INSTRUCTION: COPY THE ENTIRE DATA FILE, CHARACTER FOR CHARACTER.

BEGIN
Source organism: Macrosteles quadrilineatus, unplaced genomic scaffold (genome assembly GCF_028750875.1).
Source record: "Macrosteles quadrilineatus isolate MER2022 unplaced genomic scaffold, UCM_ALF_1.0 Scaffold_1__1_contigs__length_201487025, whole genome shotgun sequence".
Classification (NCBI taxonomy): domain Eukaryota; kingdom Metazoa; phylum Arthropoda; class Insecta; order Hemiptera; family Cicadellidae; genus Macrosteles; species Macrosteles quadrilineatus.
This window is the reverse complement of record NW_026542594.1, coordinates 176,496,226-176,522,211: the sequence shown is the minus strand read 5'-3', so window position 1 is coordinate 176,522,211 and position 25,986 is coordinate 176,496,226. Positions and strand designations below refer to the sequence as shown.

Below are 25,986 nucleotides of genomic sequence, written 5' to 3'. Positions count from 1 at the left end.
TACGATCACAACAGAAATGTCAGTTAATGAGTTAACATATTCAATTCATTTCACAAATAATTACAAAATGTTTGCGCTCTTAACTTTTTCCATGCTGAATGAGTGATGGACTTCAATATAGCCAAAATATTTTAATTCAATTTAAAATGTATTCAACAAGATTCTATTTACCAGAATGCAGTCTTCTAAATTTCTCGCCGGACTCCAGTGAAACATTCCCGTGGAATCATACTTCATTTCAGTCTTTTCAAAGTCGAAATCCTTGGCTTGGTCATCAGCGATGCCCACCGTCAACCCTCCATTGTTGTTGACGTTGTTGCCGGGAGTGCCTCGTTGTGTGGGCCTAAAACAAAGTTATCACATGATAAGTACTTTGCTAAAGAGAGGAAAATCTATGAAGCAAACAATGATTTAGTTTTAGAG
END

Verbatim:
Source organism: Macrosteles quadrilineatus, unplaced genomic scaffold (genome assembly GCF_028750875.1).
Source record: "Macrosteles quadrilineatus isolate MER2022 unplaced genomic scaffold, UCM_ALF_1.0 Scaffold_1__1_contigs__length_201487025, whole genome shotgun sequence".
Classification (NCBI taxonomy): domain Eukaryota; kingdom Metazoa; phylum Arthropoda; class Insecta; order Hemiptera; family Cicadellidae; genus Macrosteles; species Macrosteles quadrilineatus.
This window is the reverse complement of record NW_026542594.1, coordinates 176,496,226-176,522,211: the sequence shown is the minus strand read 5'-3', so window position 1 is coordinate 176,522,211 and position 25,986 is coordinate 176,496,226. Positions and strand designations below refer to the sequence as shown.

Below are 25,986 nucleotides of genomic sequence, written 5' to 3'. Positions count from 1 at the left end.
TACGATCACAACAGAAATGTCAGTTAATGAGTTAACATATTCAATTCATTTCACAAATAATTACAAAATGTTTGCGCTCTTAACTTTTTCCATGCTGAATGAGTGATGGACTTCAATATAGCCAAAATATTTTAATTCAATTTAAAATGTATTCAACAAGATTCTATTTACCAGAATGCAGTCTTCTAAATTTCTCGCCGGACTCCAGTGAAACATTCCCGTGGAATCATACTTCATTTCAGTCTTTTCAAAGTCGAAATCCTTGGCTTGGTCATCAGCGATGCCCACCGTCAACCCTCCATTGTTGTTGACGTTGTTGCCGGGAGTGCCTCGTTGTGTGGGCCTAAAACAAAGTTATCACATGATAAGTACTTTGCTAAAGAGAGGAAAATCTATGAAGCAAACAATGATTTAGTTTTAGAG